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Talk in America as Americans do

Saturday, 5 January 2013 - 9:00am IST | Agency: dna

Painful experience has taught me that two people can have a meaningful conversation only if they talk the same language.

Painful experience has taught me that two people can have a meaningful conversation only if they talk the same language. It’s difficult communicating in English to a native of China who speaks Mandarin, but it’s even more difficult communicating in English to a native of America who speaks American.

Recently, on a domestic flight between two cities in the USA, I was seated next to a large American with an equally large voice and, I soon discovered, an even larger laugh.

 “Drink, Sir?” The flight attendant was on the aisle beside us with the trolley.

“Whisky and soda,” I said. She nodded and looked enquiringly at my neighbour.

“Copy that!” he said. I was baffled. Surely she would point out to him that she was in no position to copy anything as she was in the middle of dishing out drinks and therefore not carrying a notebook and pencil.

But she said, “Sure!” and poured him a whisky and soda.

He took a huge sip, grinned and asked me where I was from.

“Singapore,” I said.

“What a ridiculous place!” He let out a guffaw so loud, his tray table trembled.

“Singapore,” I said coldly, “is a very nice country.”

“Yes, I’ve been there,” he said, “It’s awesome! It’s beautiful! It’s ridiculous!”

Oh! It was a compliment. Feeling less miffed, I continued: “Yes, I’ve lived there for 11 years and love it. It’s modern, clean and safe.”

“You can say that again,” he said.

“I’VE…  LIVED… THERE… FOR… 11… YEARS… AND… LOVE… IT,” I said again, speaking loudly and slowly, “IT’S… MODERN… CLEAN… AND… SAFE.” He nodded encouragingly, so I went on: “Everything works. Even when traffic is slow, it moves at a fast clip compared to Los Angeles, for example.”

“You can say that again,” he said; then, seeing me fill my lungs, hastily added: “No, I don’t mean repeat it. We’re on the same page.”

This was impossible because neither of us had a book open, but before I could pursue the point, the attendant was back and he was ready. She refilled his glass and turned to me.

“What about you, Sir? Are you good?”

I was a little embarrassed by the sudden personal question.

“Well, I think I am, most of the time. But not always… the other day, for example, I downloaded a pirated video.”

“Very interesting, Sir,” she said, looking bewildered, “But would you like another drink or are you good?”

When she had gone, my neighbour said, “You’re not understanding us. Let me learn you some American phrases.”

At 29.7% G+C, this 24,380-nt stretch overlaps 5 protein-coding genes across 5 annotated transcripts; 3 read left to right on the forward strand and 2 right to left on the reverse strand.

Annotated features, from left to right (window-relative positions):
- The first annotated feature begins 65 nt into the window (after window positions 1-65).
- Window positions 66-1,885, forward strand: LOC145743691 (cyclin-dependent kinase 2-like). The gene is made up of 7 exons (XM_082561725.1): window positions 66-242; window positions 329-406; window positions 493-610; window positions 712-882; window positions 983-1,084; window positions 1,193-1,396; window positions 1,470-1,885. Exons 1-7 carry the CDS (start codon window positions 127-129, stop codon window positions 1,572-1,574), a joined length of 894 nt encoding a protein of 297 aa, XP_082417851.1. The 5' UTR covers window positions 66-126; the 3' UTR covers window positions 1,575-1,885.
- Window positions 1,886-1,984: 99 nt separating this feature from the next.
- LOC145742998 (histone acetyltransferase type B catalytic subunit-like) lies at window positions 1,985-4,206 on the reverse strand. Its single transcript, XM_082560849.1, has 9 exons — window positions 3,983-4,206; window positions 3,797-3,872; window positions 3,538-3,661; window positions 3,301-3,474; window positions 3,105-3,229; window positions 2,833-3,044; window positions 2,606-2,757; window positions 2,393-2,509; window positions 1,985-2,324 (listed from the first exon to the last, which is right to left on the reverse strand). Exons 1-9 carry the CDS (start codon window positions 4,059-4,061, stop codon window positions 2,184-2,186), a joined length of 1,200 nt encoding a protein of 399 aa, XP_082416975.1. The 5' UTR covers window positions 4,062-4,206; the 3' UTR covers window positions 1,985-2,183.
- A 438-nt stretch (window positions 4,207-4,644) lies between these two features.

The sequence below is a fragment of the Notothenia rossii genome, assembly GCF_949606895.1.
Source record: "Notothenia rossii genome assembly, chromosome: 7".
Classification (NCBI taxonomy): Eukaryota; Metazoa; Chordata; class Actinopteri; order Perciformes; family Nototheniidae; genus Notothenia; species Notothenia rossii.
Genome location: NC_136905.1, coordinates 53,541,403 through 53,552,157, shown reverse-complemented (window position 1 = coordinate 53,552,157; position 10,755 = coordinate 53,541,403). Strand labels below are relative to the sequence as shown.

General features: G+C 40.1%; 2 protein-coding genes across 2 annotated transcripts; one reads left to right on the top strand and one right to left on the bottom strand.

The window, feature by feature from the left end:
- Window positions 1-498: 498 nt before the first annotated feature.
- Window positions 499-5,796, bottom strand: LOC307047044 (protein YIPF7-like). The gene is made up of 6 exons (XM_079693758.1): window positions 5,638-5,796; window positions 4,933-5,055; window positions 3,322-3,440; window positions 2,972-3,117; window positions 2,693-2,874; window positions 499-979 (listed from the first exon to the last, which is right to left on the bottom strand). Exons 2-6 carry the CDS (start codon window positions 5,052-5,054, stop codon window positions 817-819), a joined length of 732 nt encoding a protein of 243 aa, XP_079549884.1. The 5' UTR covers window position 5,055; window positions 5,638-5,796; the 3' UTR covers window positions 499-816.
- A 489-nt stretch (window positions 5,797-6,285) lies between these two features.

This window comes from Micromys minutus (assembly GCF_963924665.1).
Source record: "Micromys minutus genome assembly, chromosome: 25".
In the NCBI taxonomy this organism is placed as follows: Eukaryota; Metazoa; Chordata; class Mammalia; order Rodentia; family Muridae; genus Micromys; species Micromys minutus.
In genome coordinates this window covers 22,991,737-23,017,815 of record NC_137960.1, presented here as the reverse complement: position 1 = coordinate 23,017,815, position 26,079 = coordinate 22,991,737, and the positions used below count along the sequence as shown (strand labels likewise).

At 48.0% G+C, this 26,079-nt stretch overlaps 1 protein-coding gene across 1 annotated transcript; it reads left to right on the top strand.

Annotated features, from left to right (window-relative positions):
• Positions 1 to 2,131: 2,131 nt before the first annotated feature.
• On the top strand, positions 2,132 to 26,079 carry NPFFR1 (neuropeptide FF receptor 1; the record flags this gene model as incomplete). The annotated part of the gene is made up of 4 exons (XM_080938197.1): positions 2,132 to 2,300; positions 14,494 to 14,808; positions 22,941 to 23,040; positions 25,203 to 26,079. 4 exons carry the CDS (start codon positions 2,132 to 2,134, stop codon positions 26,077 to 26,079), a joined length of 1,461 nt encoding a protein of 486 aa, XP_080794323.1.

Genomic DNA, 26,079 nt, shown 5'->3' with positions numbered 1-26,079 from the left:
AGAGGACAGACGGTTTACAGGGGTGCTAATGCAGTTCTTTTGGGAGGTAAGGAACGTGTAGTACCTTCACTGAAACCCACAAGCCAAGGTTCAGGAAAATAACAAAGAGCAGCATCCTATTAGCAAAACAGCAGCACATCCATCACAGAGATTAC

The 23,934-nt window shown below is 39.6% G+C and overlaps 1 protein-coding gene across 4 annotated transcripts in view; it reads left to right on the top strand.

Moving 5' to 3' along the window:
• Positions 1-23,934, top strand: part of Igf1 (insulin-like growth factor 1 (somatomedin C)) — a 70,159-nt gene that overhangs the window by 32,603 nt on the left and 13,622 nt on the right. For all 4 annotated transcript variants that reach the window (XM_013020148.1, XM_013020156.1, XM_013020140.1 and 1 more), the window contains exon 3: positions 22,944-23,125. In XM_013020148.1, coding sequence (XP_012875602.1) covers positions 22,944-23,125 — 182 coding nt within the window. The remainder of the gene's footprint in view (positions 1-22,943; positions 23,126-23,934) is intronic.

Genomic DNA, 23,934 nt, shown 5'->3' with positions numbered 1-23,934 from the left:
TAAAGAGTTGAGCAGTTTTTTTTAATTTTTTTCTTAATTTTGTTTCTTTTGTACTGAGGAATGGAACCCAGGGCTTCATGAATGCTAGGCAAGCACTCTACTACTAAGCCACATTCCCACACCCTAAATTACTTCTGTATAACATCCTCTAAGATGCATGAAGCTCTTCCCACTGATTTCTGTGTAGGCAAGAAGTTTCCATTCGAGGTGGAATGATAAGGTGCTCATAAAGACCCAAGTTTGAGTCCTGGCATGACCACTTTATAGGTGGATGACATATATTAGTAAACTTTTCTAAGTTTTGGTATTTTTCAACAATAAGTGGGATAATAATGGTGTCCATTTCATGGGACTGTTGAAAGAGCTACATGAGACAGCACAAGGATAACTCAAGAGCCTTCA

“Let me teach you some American phrases,” I said before I could stop myself, years of correcting my children’s grammar automatically kicking in.

“But you hardly know any!”

“Sorry, I meant you should say, ‘Let me teach you, not learn you.”

“Oh, my bad,” he said.

I waited but he didn’t finish the sentence. While I was wondering whether he meant his bad comprehension of my English or his bad back or the bad plumbing in his house, he spoke again.  

“If you travel to America often, you need to jump on the bandwagon of Americanisms.”

He explained that this was yet another Americanism meaning to join the movement.

I liked the phrase and decided to employ it back home. I was at a bar when a friend walked in. I waved him over.

“Hi Krishna,” I said, “I’m having a drink. Why don’t you jump on the bandwagon?’

“What?” he said.

“Join me for a drink.”

“I’m on the wagon.”

“No, you’re getting this all wrong,” I said, “You’re supposed to jump on the bandwagon and join me.”

“But I’m already on the wagon,” he said, “because I’m off alcohol. But wait… shouldn’t I then be off the wagon?”

“I don’t have a clue what you’re talking about,” I said.

“OK, I know another phrase: I’m totally into tea nowadays.”


“Sorry, I meant I’m totalling the tea.”

“I’m still clueless.”

“Sorry again,” he said, “I’ve finally figured out the right phrase. I’m a teetotaller nowadays.”

“Oh, are you?” I said, “Well, I need a drink. My mind is reeling.”

“So is mine. You know what? I’m going to get off my wagon and jump on your bandwagon. Get me that drink. And for God’s sake, let’s switch to speaking in Tamil.”

Paddy Rangappa is a freelance writer based in Singapore. Read more on his blog: http://theflip-side.blogspot.com
© Paddy Rangappa

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